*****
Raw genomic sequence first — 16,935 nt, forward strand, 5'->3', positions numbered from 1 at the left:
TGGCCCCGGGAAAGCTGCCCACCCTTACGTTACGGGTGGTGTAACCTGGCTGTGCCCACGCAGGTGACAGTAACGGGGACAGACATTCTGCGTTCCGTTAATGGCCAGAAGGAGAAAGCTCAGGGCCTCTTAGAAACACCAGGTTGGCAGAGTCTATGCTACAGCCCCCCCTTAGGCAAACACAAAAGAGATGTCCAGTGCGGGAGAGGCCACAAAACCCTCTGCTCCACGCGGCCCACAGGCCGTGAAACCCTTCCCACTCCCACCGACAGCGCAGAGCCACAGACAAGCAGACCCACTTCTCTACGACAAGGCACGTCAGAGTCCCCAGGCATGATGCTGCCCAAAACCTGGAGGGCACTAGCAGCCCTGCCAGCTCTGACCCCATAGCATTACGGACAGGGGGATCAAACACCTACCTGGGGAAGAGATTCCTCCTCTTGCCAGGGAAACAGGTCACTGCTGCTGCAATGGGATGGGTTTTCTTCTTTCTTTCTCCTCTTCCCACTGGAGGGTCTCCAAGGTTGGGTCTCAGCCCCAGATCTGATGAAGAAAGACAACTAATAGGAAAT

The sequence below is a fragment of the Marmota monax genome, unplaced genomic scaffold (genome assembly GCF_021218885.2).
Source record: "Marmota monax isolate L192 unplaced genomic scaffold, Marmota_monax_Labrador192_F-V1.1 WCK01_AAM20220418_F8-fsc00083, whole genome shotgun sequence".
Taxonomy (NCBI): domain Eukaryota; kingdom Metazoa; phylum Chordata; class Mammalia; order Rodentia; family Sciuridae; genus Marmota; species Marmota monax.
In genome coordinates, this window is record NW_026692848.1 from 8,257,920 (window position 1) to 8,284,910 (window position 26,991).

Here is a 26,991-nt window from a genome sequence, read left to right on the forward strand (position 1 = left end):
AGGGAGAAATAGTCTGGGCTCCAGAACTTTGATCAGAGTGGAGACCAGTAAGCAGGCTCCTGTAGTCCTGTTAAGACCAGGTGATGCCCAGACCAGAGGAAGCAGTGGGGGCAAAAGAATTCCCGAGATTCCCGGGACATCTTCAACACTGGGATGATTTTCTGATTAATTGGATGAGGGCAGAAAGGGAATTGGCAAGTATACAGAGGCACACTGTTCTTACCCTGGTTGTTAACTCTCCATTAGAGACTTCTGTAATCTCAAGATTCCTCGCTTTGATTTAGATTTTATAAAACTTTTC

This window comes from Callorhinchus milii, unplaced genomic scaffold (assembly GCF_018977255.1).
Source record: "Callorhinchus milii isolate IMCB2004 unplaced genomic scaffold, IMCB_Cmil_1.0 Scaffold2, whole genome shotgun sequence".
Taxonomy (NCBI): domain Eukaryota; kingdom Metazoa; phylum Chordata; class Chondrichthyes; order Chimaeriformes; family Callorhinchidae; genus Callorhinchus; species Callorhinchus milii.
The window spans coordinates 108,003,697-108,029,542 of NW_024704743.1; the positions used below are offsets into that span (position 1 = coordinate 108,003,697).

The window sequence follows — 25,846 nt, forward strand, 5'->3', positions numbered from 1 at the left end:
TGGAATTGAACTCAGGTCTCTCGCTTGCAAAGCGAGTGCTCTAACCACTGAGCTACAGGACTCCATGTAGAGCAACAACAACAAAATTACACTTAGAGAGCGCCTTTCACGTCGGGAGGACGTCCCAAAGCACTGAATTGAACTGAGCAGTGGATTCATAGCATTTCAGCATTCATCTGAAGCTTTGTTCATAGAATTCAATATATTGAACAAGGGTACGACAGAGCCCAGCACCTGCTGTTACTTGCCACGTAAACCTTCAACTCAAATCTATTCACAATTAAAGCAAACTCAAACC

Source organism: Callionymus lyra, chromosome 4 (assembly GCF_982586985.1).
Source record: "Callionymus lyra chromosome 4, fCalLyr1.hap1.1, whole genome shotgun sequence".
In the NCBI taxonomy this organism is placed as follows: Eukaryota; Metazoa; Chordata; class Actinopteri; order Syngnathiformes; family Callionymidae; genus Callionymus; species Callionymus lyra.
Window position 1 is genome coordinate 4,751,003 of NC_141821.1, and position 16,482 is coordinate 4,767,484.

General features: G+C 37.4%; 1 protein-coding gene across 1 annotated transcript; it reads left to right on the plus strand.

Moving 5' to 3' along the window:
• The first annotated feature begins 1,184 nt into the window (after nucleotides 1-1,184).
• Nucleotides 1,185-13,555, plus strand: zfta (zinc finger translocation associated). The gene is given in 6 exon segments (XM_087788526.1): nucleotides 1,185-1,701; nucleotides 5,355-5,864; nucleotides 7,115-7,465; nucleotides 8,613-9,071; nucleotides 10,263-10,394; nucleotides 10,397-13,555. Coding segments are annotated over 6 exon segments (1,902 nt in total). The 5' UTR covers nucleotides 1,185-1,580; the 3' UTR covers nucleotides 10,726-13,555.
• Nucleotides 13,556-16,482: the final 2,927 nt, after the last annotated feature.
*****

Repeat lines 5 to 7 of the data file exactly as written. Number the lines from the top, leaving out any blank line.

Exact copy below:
Taxonomy (NCBI): domain Eukaryota; kingdom Metazoa; phylum Chordata; class Mammalia; order Rodentia; family Sciuridae; genus Marmota; species Marmota monax.
In genome coordinates, this window is record NW_026692848.1 from 8,257,920 (window position 1) to 8,284,910 (window position 26,991).

Here is a 26,991-nt window from a genome sequence, read left to right on the forward strand (position 1 = left end):